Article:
Poppies probably planted too deep to pop up properly - Albuquerque Journal

Poppies probably planted too deep to pop up properly

Q: I have never had success planting poppies from seed. I get the spaces turned, scratch rows in the soil, spread the seed, then cover it. I do keep the spots wet, but haven’t gotten many, if any, to grow. What might I be doing wrong? – O.L., Albuquerque

A: I’m thinking that you are, perhaps, planting the tiny poppy seed too deeply.

Think about it. Poppies are typically a wind-sown type of seed. The mother plant grows to fruition and then as the flowers are buffeted by the wind, they let go of the seed. It’s carried off and settles into nooks and crannies on the ground. Some dust, dirt or sand then blows over that cranny and barely covers the seed, holding it in place.

I’m going to suggest that when you are planting tiny seeds like poppies you do go ahead and rough up the soil. Keep in mind that poppies like to grow in soil that drains, so if you have a plot that holds a good amount of water, work some compost and sand into that space to help guarantee drainage.

In a bowl place several good-sized handfuls of clean sand and barely dampen it. Give it a good stir to assure a complete dampening of the sand and pour the poppy seed in that. Again give the contents a good stir to mix thoroughly. Then sprinkle that mixture over the area where you want to grow the poppies. Once the seed/sand mixture is spread, you’ll want to tamp it down. Walk lightly over the space so that mixture gets squashed or tamped down into place.

If the space is a big one, get a flat piece of cardboard and set it over the space then walk on it like you’re ironing the space. Your goal is to press the seed into the soil, not bury it. Once the seed/sand is “ironed” into place, spray the area with a very gentle watering. Think mist.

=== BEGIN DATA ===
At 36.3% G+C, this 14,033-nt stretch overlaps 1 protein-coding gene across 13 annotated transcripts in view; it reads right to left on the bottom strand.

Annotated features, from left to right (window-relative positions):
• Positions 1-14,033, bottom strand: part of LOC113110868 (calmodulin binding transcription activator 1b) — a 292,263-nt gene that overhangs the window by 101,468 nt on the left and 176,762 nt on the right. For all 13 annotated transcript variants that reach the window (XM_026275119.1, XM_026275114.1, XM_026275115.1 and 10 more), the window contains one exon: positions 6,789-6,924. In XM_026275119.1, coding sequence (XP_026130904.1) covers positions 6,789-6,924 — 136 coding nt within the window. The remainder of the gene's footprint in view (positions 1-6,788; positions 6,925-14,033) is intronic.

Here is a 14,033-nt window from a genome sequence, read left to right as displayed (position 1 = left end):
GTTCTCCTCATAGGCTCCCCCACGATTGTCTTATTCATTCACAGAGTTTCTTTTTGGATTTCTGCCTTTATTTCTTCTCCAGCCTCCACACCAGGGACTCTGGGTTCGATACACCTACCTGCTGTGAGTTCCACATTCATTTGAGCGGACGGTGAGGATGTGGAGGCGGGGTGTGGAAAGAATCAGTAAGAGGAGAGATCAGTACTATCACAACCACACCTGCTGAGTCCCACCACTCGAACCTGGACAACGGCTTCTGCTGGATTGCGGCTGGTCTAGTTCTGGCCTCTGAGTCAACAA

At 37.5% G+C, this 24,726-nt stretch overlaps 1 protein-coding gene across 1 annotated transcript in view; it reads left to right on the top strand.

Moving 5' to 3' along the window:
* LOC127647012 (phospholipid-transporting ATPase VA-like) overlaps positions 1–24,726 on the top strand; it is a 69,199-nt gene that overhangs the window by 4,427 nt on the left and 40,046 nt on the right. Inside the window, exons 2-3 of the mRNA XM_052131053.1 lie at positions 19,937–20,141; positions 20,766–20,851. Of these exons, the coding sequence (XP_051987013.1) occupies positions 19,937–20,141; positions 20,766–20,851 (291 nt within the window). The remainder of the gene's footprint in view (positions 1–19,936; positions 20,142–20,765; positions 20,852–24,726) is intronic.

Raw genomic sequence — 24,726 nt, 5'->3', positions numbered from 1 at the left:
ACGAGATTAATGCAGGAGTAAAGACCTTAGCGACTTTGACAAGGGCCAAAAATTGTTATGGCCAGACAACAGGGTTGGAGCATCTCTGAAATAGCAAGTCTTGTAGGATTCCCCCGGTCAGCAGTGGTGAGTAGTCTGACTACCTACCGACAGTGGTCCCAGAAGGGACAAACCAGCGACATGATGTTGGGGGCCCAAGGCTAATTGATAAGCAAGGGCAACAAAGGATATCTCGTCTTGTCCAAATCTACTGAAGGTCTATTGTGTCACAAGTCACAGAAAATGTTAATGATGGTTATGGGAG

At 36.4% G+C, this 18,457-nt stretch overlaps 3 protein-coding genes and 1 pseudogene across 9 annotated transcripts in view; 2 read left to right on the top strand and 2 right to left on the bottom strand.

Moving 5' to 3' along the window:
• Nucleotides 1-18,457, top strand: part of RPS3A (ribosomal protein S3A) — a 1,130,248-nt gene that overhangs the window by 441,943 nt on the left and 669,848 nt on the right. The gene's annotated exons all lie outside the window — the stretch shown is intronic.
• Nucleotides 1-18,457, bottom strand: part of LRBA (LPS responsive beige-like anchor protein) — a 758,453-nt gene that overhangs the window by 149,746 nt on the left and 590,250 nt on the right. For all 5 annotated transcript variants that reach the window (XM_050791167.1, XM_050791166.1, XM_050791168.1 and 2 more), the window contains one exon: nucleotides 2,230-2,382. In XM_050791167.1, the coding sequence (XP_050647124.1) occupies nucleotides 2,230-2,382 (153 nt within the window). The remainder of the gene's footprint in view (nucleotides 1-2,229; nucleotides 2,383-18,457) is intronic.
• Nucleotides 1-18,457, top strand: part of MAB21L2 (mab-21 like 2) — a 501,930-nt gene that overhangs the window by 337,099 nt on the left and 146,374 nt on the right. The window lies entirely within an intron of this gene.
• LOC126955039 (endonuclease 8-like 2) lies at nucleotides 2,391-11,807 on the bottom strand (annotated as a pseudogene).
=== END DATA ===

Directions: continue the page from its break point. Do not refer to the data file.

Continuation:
I believe that you’ve just gotten the tiny seeds planted too deep. So give it yet another whirl, aiming to keep the seed planted very, very shallowly.

Q: I am so ready to put my tropical hibiscus back out onto the patio. They have grown well indoors for me but I want them back outside. What do you think, is it time? – N.S., Albuquerque

A: Like you I am so ready to get my treasures back outdoors. I’m just not convinced the temperatures are being as cooperative as the hibiscus desires.

Granted, the average last frost date here in the Metro, which is April 17, has passed, but Mother Nature is being fickle.

I’m going to hedge my bets and wait a bit longer before subjecting my treasures to the chilly outdoor temperatures. If you can offer protection by tenting or covering the plants if the temperatures plummet, then go for it. I’m going to wait a smidgen longer and continue to be a weather watcher.

Dear readers: The city of Albuquerque has announced the dates for its annual spring green waste collection.

Starting on Monday, May 1, and running through Friday, May 12, you are able to place your collected green waste curbside on your normal trash collection day and it’ll be whisked away to become mulch for ongoing projects where the chipped up green waste can be used. Follow the rules of this service, please.

When placing the green waste – grass clippings, leaves and general plant debris – place them in large garbage bags weighing no more than 40 pounds each. You can put bundles of branches and long twigs out too. Be sure to bundle them and that the tied-up bundles weigh no more than 40 pounds, and are cut into manageable lengths of no more than 4 feet long.

Remember that this service is for green waste only. Don’t place large tree stumps or landscape rocks and expect them to be removed. If it can’t be chipped up, don’t add it to your collections. No rocks, gravel, old automobile parts, used oil, broken patio furniture, construction debris, roofing materials, torn down fencing, paint cans or chemicals in any form.

By offering the green waste you’ve tidied up, two things happen. First, the green stuff won’t become a home for insects and vermin to settle in as the season progresses. Second, it won’t blow around the neighborhood.

By offering this service the city is aiming to keep our spaces healthier and looking better in the long run, so get ready and become a green- recycler.

Happy Diggin’ In!

Tracey Fitzgibbon is a certified nurseryman. Send garden-related questions to Digging In, Albuquerque Journal, 7777 Jefferson NE, Albuquerque, NM 87109, or to features@abqjournal.com.

 

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